May 16

Taking Center Stage with Life Science

Taking Center Stage with Life Science
Basic biology has always taught us that the cellular mechanisms behind what makes you, can be summarized in as easy as one, two, three. 1) DNA is transcribed into RNA 2) RNA is translated into protein 3) Proteins make organs and tissues - which are the building blocks of our entire bodies. We have traditionally looked for hiccups that may have occurred during this three-step process in order to explain why some of us get diseases or cancer and others do not.

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May 15

What does Africa mean to you?

Categories: Alltech Symposium
What does Africa mean to you?
When you think about Africa from a business perspective, do you think about its famine, political and social instability, or do you see a land of opportunity? Africa has seen incomes grow by three percent in just 10 years and The Economist magazine coined the phrase, ‘Africa rising,’ to reflect that eight out of the world's 10 fastest-growing economies are in Africa. In fact, both the World Bank and United Nations have recently issued reports pointing out that scaling up agriculture and agribusiness is the next frontier in Africa’s revitalization, and the fastest way to address rural poverty and hunger.

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May 14

The Great Unknown Below Our Feet

The Great Unknown Below Our Feet
Over 500 years ago, Leonardo DaVinci observed, “We know more about the movement of celestial bodies than about the soil underfoot.” Five centuries later, as NASA’s Voyager 1 spacecraft explores beyond our solar system, a galaxy of trillions of soil microbes inches below our feet remains unknown. As the global population rises each year, so does our concern over how agriculture will be able to close the yield gap. Our land yields must rise 70 to 100 percent by 2050 in order to feed a world of 9 billion people. If every field produced the highest attainable yield, worldwide crop production would only rise by 45 to 70 percent.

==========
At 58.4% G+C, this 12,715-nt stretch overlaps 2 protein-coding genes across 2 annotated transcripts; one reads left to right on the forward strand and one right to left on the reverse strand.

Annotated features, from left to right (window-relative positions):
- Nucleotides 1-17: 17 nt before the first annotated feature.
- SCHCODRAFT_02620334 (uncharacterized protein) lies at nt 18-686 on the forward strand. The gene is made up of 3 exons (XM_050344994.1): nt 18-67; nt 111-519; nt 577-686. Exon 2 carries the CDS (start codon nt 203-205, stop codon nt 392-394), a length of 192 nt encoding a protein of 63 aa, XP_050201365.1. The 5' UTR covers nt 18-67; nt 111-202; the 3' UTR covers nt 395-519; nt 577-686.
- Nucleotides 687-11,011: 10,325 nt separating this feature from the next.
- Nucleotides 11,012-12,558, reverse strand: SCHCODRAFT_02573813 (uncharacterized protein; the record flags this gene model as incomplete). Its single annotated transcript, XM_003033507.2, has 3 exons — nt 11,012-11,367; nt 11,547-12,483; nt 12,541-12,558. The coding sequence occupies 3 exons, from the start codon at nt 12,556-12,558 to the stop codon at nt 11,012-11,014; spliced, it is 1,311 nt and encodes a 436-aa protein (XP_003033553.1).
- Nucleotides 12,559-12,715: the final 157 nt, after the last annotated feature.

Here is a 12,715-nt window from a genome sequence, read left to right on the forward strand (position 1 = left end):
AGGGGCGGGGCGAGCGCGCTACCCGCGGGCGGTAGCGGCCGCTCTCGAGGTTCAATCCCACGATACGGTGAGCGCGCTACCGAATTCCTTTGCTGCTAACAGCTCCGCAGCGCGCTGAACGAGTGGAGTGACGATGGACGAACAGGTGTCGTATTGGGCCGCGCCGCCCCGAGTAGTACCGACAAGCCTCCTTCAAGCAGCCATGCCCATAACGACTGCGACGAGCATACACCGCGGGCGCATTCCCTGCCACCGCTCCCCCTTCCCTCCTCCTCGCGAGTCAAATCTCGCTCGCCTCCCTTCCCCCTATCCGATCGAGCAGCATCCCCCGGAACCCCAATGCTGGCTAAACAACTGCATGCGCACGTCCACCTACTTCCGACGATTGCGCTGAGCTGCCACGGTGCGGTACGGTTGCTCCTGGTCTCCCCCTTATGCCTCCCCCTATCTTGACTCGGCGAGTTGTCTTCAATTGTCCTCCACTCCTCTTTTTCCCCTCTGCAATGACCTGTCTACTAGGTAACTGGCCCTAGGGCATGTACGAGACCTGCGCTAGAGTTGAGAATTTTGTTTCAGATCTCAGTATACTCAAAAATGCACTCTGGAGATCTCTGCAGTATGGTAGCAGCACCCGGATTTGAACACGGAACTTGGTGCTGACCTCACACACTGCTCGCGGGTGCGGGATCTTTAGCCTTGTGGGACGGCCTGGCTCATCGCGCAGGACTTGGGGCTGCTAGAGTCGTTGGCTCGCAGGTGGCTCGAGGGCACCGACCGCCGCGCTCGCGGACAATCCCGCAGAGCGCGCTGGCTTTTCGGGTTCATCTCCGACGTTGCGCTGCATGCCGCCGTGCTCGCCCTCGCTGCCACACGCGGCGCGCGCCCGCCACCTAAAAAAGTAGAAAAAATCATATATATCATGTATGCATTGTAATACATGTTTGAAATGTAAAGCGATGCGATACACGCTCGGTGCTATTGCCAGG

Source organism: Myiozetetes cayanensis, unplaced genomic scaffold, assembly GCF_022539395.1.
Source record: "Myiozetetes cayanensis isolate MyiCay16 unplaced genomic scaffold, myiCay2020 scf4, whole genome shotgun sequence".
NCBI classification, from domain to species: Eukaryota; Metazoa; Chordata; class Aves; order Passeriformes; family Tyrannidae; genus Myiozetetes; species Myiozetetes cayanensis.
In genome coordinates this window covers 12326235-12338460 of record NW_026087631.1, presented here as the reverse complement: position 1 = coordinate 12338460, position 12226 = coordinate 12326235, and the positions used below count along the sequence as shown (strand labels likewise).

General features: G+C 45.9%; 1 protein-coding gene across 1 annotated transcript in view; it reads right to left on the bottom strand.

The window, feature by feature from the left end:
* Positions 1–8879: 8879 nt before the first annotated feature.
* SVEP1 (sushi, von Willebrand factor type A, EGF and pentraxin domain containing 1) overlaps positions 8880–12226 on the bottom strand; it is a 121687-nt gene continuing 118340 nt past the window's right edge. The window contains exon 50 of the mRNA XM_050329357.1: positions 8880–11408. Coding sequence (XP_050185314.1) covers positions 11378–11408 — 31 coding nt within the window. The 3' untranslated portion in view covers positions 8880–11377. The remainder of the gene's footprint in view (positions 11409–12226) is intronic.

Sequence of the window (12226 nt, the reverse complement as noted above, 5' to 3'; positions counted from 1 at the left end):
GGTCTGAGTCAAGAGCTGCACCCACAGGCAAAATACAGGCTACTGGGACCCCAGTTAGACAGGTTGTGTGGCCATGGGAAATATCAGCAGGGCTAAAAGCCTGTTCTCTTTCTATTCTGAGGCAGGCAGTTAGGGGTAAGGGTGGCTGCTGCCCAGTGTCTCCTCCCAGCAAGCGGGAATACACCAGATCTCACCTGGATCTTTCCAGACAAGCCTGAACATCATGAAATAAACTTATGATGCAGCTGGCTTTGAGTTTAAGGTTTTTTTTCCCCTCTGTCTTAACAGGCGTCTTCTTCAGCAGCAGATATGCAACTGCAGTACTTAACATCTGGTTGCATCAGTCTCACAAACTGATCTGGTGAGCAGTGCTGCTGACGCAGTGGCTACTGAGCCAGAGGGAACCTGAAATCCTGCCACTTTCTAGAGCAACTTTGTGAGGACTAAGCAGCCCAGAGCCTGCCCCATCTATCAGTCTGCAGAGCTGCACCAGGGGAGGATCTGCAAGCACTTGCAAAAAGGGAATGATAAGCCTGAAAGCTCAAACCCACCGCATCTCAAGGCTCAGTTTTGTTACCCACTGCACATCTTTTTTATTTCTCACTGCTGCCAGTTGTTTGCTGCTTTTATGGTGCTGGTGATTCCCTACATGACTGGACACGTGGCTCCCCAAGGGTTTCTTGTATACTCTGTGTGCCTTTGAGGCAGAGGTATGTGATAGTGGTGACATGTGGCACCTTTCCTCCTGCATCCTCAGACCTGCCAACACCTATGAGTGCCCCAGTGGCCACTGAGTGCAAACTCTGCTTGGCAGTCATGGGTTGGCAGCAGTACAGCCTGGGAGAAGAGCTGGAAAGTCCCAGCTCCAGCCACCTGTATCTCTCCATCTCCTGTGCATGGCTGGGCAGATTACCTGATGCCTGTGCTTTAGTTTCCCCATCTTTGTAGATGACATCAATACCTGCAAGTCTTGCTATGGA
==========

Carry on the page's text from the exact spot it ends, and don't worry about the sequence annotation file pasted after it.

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May 06

Drones and the Potential for Precision Agriculture

Drones and the Potential for Precision Agriculture
As a child, my introduction to unmanned vehicles came via an episode of The A-Team wherein the protagonists were besieged inside a toy store. Surrounded by drug runners planning to burn the store down, the heroes of the show were forced to make use of the various materials at hand—conveniently including remote-controlled airplanes and model rockets—to route the drug runners outside and escape. You may be surprised to learn that the concept of drones is nearly a century old. Properly known as UAVs, or Unmanned Aerial Vehicles, the history of drones begins as early as World War I, although they weren't developed in earnest until the 1970s, when western militaries began to look for new ways to keep their human pilots from harm.

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